Important Caution About Upgrading to Apple’s High Sierra

On Monday, Sept. 25, 2017, Apple is planning to release the latest version of the macOS: High Sierra (10.13). This new version promises lots of goodies for media creators, including support for the new HEVC compression codec and an entirely new file system: APFS.

However, my strong recommendation for media professionals is that you NOT upgrade immediately.

NOTE: I totally support this new version of macOS. I am simply urging caution in deciding when to update.

Specifically, wait at least a month, especially if you are in the middle of a project. This is a big upgrade and, while Apple and its beta testers have put it through its paces, there’s nothing like real-life to find bugs in the operating system.

Over the years, waiting to upgrade the operating system until you are between projects is always wise. If you are never “between projects,” upgrade when you can afford the time to be down for a day; just in case. (Remember, the world will not end if you find yourself running an older OS for a few months.)

DISABLE AUTOMATIC UPDATING

Complicating this update is a default setting in System Preferences > App Store that will automatically install all macOS updates, without first asking your permission, as soon as they are released.

Be sure to UNcheck this option (red arrow in the screen shot above). This disables automatic updating and puts you in charge of when to upgrade.

A NOTE ON APFS

The new Apple File System (APFS) coming in High Sierra promises major speed and stability improvements over HFS+. However, the new file system will ONLY update SSD boot drives. According to Apple, it will not update Fusion drives, spinning media drives, or any external media.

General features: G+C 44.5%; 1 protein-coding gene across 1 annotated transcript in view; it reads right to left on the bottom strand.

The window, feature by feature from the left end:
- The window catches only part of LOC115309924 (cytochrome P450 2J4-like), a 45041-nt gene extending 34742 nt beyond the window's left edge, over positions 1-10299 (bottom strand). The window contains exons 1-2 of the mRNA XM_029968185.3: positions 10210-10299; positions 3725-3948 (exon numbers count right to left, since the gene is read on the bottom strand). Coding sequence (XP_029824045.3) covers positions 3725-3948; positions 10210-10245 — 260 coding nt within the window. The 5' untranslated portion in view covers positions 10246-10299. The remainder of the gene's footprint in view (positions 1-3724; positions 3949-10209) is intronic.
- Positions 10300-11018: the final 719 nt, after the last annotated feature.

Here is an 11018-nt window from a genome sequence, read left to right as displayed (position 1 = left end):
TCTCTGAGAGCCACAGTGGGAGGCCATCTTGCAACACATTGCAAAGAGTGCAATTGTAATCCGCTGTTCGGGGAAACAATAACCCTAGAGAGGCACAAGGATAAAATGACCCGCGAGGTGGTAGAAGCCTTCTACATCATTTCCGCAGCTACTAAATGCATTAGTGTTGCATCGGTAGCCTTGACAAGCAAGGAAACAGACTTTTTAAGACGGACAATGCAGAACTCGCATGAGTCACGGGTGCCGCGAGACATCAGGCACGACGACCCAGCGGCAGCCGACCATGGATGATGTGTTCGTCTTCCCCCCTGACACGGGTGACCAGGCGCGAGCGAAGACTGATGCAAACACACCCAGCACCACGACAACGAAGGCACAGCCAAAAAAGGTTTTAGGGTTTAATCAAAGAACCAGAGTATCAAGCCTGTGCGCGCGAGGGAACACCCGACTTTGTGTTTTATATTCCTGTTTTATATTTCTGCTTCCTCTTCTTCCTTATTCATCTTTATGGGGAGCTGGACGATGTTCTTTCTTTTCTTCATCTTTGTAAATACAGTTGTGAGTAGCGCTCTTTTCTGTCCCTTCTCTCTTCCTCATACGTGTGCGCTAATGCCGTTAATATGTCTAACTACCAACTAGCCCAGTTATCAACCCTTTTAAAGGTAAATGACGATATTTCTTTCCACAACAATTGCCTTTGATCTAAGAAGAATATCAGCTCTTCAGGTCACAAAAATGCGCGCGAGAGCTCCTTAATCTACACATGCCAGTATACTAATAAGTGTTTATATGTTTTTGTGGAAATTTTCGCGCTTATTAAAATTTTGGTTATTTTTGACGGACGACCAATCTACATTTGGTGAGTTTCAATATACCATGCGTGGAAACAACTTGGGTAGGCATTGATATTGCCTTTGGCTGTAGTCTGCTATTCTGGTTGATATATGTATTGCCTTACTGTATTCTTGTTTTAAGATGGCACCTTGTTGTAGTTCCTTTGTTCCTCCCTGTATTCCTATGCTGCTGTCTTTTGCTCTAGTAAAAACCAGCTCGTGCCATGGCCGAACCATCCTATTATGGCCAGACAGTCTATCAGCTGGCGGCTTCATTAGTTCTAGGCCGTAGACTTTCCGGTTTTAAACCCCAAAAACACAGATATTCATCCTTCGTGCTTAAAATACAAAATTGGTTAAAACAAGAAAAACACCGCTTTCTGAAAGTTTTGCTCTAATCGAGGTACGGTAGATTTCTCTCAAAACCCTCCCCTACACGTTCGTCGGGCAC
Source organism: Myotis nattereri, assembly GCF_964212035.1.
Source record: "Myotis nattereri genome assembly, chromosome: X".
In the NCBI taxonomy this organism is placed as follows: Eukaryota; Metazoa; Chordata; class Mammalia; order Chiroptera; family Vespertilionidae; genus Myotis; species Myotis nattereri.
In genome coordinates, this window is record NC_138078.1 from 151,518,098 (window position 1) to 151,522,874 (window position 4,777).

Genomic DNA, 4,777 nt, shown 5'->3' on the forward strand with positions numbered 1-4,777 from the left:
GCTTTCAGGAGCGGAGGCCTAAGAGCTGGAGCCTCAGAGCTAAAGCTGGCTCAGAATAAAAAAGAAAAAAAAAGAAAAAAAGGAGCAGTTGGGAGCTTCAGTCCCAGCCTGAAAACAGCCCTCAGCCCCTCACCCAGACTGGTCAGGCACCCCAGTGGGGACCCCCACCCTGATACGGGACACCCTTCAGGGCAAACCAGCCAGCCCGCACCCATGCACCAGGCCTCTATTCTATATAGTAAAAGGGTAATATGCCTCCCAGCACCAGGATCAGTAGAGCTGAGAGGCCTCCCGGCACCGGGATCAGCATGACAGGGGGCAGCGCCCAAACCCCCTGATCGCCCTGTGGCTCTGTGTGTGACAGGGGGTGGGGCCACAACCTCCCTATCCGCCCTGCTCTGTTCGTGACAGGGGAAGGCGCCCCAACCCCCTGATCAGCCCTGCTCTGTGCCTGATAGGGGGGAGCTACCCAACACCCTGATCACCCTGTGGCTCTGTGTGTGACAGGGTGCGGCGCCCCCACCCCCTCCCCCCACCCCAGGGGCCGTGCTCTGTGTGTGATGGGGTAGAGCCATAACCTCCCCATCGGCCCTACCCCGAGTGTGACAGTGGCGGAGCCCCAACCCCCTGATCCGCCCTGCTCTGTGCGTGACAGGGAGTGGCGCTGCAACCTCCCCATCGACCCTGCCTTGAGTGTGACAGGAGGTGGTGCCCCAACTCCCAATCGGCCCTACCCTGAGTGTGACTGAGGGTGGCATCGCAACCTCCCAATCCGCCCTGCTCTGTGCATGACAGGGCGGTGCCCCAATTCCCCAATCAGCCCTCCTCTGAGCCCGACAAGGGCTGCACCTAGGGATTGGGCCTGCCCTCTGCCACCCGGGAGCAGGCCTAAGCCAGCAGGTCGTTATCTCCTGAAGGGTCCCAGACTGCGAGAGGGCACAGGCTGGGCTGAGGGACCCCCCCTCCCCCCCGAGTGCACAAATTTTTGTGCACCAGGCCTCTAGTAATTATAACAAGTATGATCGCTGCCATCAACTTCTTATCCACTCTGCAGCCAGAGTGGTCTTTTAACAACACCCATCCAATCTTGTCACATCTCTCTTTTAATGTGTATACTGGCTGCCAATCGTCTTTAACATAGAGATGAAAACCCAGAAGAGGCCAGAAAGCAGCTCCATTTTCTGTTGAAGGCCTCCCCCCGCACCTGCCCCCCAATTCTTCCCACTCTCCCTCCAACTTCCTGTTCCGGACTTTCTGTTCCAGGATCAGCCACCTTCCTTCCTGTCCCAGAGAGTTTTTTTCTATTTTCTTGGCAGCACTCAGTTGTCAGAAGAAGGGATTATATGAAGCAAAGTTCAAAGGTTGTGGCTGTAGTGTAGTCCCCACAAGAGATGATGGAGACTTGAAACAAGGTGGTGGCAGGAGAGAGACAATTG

Because this is a MAJOR change to the file system, waiting a month or so for any potential bugs to be found and fixed makes a lot of sense.

Here’s an article I wrote specifically for media folks on the new Apple file system.

A NOTE ON PLUG-INS

It is always wise to assume that plug-ins will NOT work when the new operating system is announced. If there are plug-ins you depend upon for your editing, verify they are compatible before you update.

In general, plug-in developers track the beta process fairly closely to be sure their software will work with the new version. However, no developer is completely confident about compatibility until the actual gold master is released. Apple has been known to make changes at the last minute that breaks stuff.

For this reason, there are often delays between the release of an update from Apple and full support from 3rd-party developers.

This is another great reason to hold off updating until you know that all the software tools you rely on are fully operational under the new OS.

A NOTE ON FCP 7

Apple has announced that Final Cut Pro 7, and the rest of Final Cut Studio 3 applications, will not work on High Sierra.

If you depend upon FCP 7 for your work, it is critical that you NOT update to High Sierra. If you need both High Sierra and FCP 7, you’ll need to create a dual boot drive. Here’s how.

A NOTE ON HEVC

HEVC, also called H.265, is a new compression standard that is supported natively in macOS High Sierra.

Here’s an article I wrote that explains this in more detail.

SUMMARY

The new macOS upgrade promises lots of new tools and efficiency for media creators. I am looking forward to running it. However, give it time to settle in. The worst thing you can do is upgrade only to discover that your software no longer works.

A little patience now will reap major rewards in the future by assuring your hardware and software and the new OS are ready to work together.

IMPORTANT NOTE: Please share this article with your friends. The automatic upgrade damaged a lot of projects during the last major update. It would be good to prevent this from happening again with this upgrade.